Back in 2016, Siberia’s amusingly named Bely Island made headlines around the world after sections of its grassy landscape became somewhat bouncy.
As it turned out, the island was leaking greenhouse gases at a seemingly remarkable rate. In fact, the air escaping from the ground there contained 100 times more methane and 25 times more carbon dioxide – the two most potent greenhouse gases by far – than the surrounding atmosphere.
This time last year, just 15 of these near-surface, water-coated methane bubbles had been identified. Now, as reported by the Siberian Times, there are 7,000 of them. It's not clear how this number was achieved, and how accurate it is, but if it is true, then it's certain not good news.
Thanks to the omnipresence of bacterial and archaeal life within its soil, there’s a heck of a lot of methane and carbon dioxide locked up within Siberia’s permafrost. When conditions are warm enough, they thoroughly enjoy breaking down the plant and animal life trapped there, and they give off the two aforementioned greenhouse gases as a waste product.
Permafrost, as the name implies, is meant to be somewhat permanent – it’s a mixture of ice and soil, buried just beneath the surface, that remains frosted over for at least two years or more. However, thanks to the rapid pace of climate change, the region is warming incredibly fast – sometimes twice as fast as the rest of the planet.
When permafrost melts, the organic matter begins to decay, and methane and carbon dioxide within it is released. Although carbon dioxide lasts longer in the atmosphere than methane, the latter gas is actually around 28-36 times more potent at trapping heat in the long-term, which makes it fairly dangerous when it comes to global warming.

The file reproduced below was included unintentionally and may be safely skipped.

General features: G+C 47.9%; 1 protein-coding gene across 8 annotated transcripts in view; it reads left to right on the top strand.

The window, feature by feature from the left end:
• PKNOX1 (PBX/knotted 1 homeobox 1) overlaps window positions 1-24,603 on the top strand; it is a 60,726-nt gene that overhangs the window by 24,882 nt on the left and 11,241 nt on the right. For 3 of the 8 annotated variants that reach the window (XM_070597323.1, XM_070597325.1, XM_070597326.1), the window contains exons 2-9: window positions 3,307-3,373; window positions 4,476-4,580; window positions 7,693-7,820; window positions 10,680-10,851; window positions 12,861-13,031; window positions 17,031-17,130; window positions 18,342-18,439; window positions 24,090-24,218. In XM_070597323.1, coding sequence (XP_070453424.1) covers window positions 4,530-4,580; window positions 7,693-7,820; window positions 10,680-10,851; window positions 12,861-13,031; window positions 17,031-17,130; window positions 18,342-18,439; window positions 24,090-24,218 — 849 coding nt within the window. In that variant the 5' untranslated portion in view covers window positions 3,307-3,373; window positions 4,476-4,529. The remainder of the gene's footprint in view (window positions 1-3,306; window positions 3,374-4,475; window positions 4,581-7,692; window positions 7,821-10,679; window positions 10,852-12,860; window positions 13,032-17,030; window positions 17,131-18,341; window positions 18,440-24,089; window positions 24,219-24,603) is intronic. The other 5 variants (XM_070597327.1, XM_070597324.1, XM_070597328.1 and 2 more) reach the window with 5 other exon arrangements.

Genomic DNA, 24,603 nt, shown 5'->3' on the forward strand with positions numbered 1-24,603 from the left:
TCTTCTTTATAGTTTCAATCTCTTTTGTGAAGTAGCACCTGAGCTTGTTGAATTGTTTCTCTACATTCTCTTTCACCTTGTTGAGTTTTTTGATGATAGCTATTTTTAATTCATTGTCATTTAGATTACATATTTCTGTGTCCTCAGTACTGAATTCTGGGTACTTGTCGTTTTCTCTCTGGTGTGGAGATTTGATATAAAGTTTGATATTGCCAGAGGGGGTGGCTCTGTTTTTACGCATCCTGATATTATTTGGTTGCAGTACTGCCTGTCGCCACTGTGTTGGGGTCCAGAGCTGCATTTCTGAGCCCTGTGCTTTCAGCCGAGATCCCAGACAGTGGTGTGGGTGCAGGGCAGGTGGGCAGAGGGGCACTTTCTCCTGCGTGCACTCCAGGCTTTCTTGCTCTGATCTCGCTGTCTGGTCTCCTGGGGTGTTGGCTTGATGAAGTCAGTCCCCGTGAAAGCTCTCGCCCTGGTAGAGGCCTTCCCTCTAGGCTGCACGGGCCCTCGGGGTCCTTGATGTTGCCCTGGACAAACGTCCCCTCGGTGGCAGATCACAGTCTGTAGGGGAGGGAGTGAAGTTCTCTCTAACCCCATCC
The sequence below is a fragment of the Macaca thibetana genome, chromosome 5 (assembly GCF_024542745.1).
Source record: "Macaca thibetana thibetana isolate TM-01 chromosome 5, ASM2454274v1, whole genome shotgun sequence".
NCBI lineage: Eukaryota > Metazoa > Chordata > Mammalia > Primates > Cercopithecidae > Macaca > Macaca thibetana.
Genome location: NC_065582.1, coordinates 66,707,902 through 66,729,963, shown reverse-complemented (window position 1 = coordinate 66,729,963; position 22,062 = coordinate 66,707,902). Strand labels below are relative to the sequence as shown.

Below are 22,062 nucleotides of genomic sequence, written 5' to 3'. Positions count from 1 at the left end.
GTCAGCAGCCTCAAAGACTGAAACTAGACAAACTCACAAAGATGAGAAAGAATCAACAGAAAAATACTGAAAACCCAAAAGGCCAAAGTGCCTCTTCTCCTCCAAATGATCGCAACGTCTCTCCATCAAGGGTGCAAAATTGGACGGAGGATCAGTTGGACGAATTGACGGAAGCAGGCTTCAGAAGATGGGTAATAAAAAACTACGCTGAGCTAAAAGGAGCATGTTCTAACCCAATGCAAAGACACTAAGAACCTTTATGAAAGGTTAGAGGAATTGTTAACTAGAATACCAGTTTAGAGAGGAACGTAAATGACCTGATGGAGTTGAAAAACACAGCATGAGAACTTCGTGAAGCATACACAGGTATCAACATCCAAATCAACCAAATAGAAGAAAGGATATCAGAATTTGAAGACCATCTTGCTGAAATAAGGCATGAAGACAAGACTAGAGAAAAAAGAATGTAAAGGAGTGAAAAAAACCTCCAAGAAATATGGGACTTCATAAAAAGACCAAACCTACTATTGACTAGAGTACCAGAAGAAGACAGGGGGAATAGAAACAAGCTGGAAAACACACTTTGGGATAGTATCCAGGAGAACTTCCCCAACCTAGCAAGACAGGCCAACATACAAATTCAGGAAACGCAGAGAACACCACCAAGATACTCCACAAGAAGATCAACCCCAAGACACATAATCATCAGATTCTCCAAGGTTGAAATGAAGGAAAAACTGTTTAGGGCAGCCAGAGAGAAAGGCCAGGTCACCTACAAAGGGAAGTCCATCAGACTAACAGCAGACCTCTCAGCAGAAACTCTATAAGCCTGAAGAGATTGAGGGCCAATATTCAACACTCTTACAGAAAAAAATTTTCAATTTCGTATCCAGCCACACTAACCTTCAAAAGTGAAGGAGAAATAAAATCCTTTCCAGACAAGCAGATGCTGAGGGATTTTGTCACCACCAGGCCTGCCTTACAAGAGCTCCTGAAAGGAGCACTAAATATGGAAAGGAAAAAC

Under low-oxygen conditions, the microbes there tend to break the organic carbon into methane. Its continued, rapid release – as documented quite extravagantly by these underground bubbles – may be able to warm the planet rapidly, if there’s enough of it there, and the thawing is severe and widespread enough.
A suddenly warmer planet means not only melting ice caps and expanding seas, but less stable stores of permafrost worldwide. This means that the world is potentially slipping into a self-reinforcing cycle of heating and methane release. Importantly, it’s not clear where the point of no return may be, and scientists are somewhat unsure how much of this methane would actually make it into the atmosphere.
The Russian tundra isn’t the only place where methane is stored in this way. In fact, there’s probably a lot more hiding deep beneath the oceans. Earlier this month, scientists announced that they found a record-breaking pool of it within the seabed of the Pacific Ocean, stretching all the way from Guatemala to Hawaii.
As the surface world warms, the oceans take on more carbon dioxide. This makes them more acidic, which can erode away at the sedimentary cap on these submarine methane reserves, which allows them to degas and escape into the atmosphere. Once again, the world could tip towards that dangerous self-reinforcing cycle, although it's again not clear how much methane is leaking out, and how much is reaching the atmosphere.
In any case, although peer-reviewed data is as yet forthcoming, these bouncy patches of grass in Siberia look to be a genuinely worrying sign of things to come